KANSAS CITY, Mo — A Kansas City, Missouri, nonprofit is being sought out by teachers and students to help them cope with the trauma they're feeling following the fatal Texas shooting.
The Mattie Rhodes Center offers mental health services free of charge, Angela Florez works at the center and is a school coordinator at James Elementary.
Florez explained this latest mass shooting caused many students and staff at her school to seek help from the center.
“I think when something like this, you don't want to speed grief, you want to definitely process and take everything,” Florez said. “You don't want to just go ahead and rush it because those emotions will still stay there."
It comes at a time when services provided by Mattie Rhodes are being stretched thin.
The nonprofit told KSHB 41 it's seen an increase in demand from mental health services following COVID-19.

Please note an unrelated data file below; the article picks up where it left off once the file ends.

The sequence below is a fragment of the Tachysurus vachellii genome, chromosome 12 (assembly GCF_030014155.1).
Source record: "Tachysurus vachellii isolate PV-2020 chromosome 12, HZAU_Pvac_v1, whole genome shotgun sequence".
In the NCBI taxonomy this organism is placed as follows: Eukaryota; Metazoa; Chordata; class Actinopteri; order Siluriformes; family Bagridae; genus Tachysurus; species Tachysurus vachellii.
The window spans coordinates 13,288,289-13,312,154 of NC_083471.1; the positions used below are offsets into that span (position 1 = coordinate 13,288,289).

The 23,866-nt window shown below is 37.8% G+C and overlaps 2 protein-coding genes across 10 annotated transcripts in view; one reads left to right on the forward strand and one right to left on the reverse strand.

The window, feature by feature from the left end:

Social workers and therapists are seeing up to 18 children at a time and have wait lists of students wanting to further seek help.
This comes as they continue to help other students who were at Northeast Middle School when a fatal stabbing took place.
“It definitely heightened the entire community, not just a school committee, but the entire community of Kansas City,” Florez said. “Just to question you know, the safety precautions, to know what was going on what was the motive? And our agency definitely responded because we are neighbors to that school.”
Florez says students at Northeast Middle School will further be supported throughout the summer months.
“That's our community, a local school that we've served and having different clinicians go into the school to work individually, to have support groups for coping skills grievance with the teachers and to process a lot of those feelings,” Florez said.
Florez says families can also be proactive and help their children cope with this recent shooting.
She explained it’s important to talk to your children and make sure their questions are being answered and monitor and limit their social media use.
“We want to ensure that when parents drop off these kids that they are safe, that is our responsibility is to keep them safe, educate and to provide that advocacy that voice for them,” Florez said. “A lot of the kids have questions, it's a tough world and we all have to kind of stick together.”